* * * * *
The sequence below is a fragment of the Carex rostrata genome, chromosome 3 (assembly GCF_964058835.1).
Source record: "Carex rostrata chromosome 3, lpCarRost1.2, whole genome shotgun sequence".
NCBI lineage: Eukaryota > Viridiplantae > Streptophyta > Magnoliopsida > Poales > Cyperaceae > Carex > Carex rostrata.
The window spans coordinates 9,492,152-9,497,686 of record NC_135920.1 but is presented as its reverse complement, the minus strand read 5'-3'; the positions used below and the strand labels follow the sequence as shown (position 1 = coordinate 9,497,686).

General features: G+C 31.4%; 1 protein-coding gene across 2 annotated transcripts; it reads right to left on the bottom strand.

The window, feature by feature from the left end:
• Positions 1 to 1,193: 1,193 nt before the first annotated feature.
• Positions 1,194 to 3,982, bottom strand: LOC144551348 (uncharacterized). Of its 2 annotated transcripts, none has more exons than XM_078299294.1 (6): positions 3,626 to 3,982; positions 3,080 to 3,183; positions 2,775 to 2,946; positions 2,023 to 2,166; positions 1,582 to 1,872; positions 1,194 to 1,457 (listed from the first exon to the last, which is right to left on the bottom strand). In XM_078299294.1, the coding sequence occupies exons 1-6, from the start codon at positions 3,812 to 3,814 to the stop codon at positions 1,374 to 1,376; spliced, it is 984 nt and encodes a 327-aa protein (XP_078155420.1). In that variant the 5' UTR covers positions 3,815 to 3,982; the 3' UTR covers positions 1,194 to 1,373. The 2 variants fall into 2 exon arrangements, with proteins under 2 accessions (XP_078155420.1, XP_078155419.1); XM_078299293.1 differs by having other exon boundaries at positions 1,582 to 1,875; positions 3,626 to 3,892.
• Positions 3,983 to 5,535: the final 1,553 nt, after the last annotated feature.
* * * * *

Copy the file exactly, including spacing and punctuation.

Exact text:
The sequence below is a fragment of the Carex rostrata genome, chromosome 3 (assembly GCF_964058835.1).
Source record: "Carex rostrata chromosome 3, lpCarRost1.2, whole genome shotgun sequence".
NCBI lineage: Eukaryota > Viridiplantae > Streptophyta > Magnoliopsida > Poales > Cyperaceae > Carex > Carex rostrata.
The window spans coordinates 9,492,152-9,497,686 of record NC_135920.1 but is presented as its reverse complement, the minus strand read 5'-3'; the positions used below and the strand labels follow the sequence as shown (position 1 = coordinate 9,497,686).

General features: G+C 31.4%; 1 protein-coding gene across 2 annotated transcripts; it reads right to left on the bottom strand.

The window, feature by feature from the left end:
• Positions 1 to 1,193: 1,193 nt before the first annotated feature.
• Positions 1,194 to 3,982, bottom strand: LOC144551348 (uncharacterized). Of its 2 annotated transcripts, none has more exons than XM_078299294.1 (6): positions 3,626 to 3,982; positions 3,080 to 3,183; positions 2,775 to 2,946; positions 2,023 to 2,166; positions 1,582 to 1,872; positions 1,194 to 1,457 (listed from the first exon to the last, which is right to left on the bottom strand). In XM_078299294.1, the coding sequence occupies exons 1-6, from the start codon at positions 3,812 to 3,814 to the stop codon at positions 1,374 to 1,376; spliced, it is 984 nt and encodes a 327-aa protein (XP_078155420.1). In that variant the 5' UTR covers positions 3,815 to 3,982; the 3' UTR covers positions 1,194 to 1,373. The 2 variants fall into 2 exon arrangements, with proteins under 2 accessions (XP_078155420.1, XP_078155419.1); XM_078299293.1 differs by having other exon boundaries at positions 1,582 to 1,875; positions 3,626 to 3,892.
• Positions 3,983 to 5,535: the final 1,553 nt, after the last annotated feature.